While most firms are actively crafting cybersecurity programs, far fewer are focused on the potential threat that insiders can pose to the organization.
Today, some of a firm’s highest value assets are reflected in the proprietary information they possess. As data is increasingly becoming a compelling competitive advantage, new approaches must be taken to protect high-value information. While most firms are actively crafting cybersecurity programs, far fewer are focused on the potential threat that insiders can pose to the organization.
What is the Insider Threat?
The insider threat is a business risk created by anyone who has access to information about the firm’s systems, processes, data, clients, or proprietary information assets. This definition is critical to appropriately build insider threat programs, as it purposefully does not limit this designation to employees. While asset management professionals have a separate definition around insider as it relates to trading activities, firms should contextualize it differently in order to enable a security response.
Firms can experience loss from both intentional and unintentional insiders. Even phishing, commonly thought of as an external attack tactic, has a critical insider component as it requires a person with access inside the organization to execute the attack. Therefore, firms should cast the widest net possible in first defining those who have access to information assets in order to best respond to the insider threat.
Approximately 50% of breaches publicly reported from 2012-2017 had a substantial insider component according to a recent study from McKinsey & Company. Without increased attention this trend could grow, as firms expand their organizations to outsource non-core functions and add new vendors, service providers, consultants, and contractors. Scores of new insiders are introduced that may have previously been considered out of scope of this issue.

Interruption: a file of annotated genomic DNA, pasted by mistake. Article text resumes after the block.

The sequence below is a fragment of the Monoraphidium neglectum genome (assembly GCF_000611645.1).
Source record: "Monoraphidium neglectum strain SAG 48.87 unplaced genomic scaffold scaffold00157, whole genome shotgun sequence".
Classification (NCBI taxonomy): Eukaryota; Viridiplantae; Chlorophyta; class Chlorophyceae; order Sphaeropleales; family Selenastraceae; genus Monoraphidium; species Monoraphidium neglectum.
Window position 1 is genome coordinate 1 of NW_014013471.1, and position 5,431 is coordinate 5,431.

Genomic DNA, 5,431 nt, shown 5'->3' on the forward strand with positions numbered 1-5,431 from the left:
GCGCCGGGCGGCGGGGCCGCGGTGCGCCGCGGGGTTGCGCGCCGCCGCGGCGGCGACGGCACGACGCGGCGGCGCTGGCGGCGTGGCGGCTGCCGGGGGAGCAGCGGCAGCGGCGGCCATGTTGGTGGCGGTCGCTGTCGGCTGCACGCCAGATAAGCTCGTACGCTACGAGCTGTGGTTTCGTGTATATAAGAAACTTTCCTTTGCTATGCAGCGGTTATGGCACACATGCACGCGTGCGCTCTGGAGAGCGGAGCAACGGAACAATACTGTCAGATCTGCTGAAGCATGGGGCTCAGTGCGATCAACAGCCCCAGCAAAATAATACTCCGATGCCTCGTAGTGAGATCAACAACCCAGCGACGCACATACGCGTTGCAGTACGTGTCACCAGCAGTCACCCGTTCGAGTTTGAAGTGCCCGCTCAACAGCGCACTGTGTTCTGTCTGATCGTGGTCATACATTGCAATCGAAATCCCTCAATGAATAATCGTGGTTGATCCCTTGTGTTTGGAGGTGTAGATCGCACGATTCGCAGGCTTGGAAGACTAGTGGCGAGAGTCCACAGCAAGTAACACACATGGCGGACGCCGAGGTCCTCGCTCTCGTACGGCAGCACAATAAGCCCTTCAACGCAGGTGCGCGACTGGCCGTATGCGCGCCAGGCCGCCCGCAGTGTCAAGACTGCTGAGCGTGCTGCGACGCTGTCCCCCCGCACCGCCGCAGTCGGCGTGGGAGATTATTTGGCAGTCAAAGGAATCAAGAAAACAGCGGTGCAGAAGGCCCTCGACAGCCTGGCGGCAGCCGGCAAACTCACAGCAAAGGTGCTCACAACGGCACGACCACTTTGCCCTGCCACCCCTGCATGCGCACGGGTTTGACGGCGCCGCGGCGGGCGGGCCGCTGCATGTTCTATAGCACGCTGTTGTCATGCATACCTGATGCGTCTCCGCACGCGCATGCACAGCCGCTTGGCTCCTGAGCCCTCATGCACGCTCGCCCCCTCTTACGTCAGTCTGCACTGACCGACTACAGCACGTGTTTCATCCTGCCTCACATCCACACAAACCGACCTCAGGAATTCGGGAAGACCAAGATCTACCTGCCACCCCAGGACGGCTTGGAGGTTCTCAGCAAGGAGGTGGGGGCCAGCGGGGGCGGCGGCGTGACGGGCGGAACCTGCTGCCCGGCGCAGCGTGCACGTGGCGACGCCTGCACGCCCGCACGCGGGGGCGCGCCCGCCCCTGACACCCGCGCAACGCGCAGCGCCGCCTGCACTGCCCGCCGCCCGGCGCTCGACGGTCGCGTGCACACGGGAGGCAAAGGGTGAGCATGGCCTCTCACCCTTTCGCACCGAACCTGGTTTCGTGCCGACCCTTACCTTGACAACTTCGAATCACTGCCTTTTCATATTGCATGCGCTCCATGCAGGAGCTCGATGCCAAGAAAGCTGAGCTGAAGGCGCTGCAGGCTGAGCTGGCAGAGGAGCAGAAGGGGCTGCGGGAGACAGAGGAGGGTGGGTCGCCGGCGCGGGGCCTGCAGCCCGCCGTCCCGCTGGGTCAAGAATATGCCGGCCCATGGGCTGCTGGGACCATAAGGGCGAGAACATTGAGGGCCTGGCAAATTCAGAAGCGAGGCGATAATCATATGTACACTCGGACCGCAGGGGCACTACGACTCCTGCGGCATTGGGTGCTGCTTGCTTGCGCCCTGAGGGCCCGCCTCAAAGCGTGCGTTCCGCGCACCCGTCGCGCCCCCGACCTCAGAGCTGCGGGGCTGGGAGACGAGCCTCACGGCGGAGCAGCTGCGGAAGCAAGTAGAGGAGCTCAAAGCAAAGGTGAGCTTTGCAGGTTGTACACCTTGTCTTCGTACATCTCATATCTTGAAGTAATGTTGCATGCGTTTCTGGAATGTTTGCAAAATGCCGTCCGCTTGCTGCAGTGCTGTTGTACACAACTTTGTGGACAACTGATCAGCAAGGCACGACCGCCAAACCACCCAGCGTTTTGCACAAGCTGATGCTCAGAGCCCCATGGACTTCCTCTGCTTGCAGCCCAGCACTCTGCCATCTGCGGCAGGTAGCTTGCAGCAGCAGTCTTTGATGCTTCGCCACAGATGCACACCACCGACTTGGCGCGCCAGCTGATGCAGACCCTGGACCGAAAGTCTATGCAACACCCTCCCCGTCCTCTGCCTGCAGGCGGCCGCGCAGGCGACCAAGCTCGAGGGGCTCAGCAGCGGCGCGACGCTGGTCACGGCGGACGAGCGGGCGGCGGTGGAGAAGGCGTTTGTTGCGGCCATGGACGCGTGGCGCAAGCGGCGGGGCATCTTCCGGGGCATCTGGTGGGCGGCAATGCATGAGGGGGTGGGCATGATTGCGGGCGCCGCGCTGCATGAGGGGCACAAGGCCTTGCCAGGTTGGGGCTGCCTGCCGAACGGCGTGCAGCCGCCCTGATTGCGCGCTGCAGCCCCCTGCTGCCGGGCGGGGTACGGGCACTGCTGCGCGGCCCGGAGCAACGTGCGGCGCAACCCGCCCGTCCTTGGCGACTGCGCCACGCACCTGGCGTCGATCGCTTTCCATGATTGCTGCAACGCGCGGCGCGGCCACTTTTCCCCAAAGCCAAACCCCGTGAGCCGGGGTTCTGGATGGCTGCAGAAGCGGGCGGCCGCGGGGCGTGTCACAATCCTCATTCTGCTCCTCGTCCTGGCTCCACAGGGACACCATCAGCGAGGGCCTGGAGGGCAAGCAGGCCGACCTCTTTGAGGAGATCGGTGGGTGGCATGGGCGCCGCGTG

Insiders Can Cause Significant Damage
Cybersecurity problems are expensive and these costs are on the rise. Cybersecurity Ventures predicts that overall cybercrimes will cause $6 trillion per year in damages by 2021, an increase from $3 trillion in 2015. Financial costs of individual breaches are also growing. The average total cost of a data breach is $3.86 million, a 6.4% increase over the previous year, according to a recent report from IBM.
Beyond the financial costs, it is almost impossible to quantify the loss that a firm can experience resulting from brand damage and clients’ loss of trust in the institution. A 2019 threat predictions report by McAfee Labs notes the reputational and brand protection angle of data security is one of the top issues for organizations to watch in the coming years. Leaked information assets, defined as bodies of information with financial value, can be costly and damaging to a firm. Insiders can remove sensitive data, steal proprietary information, execute false transactions, or disrupt systems that execute trades where even milliseconds of a slowdown can have serious financial implications. Insiders can be more damaging to a firm and its investors than external attacks because employees have a deeper understanding of vulnerabilities, proprietary insights, and the most valuable competitive intelligence. They also have the greatest understanding of IT systems, potential workarounds, and can repeatedly observe how management responds to breaches, giving them a roadmap for navigating security loopholes. In the most extreme incidences, they may even have a role in system administration, rule design, and implementation.
The Risk is Growing for Asset Management
Proprietary information assets underlie almost all aspects of a firm’s product offering and operations. Client and market data is a highly valuable part of driving the creation of unique investment solutions, enhancing a firm’s competitive advantage. To that end, data leakage or any act by an insider that compromises confidentiality poses great risk to the firm’s clients, mission, and business operations.
Today’s firms operate across multiple geographies, though this means they are often working in jurisdictions with varying degrees of security protocols and different cultural perceptions of data privacy. Expert employees may erroneously believe that code, data, or products they create are theirs, as opposed to the firm’s. As new data and technology professionals enter the industry to support digitization efforts, they may be less familiar with financial regulation and privacy protocols which differ from other industries with a greater cultural inclination to share information. Alternatively, traditional financial professionals may not recognize all instances of potential liability in data management as they engage with new digital tools and user interfaces.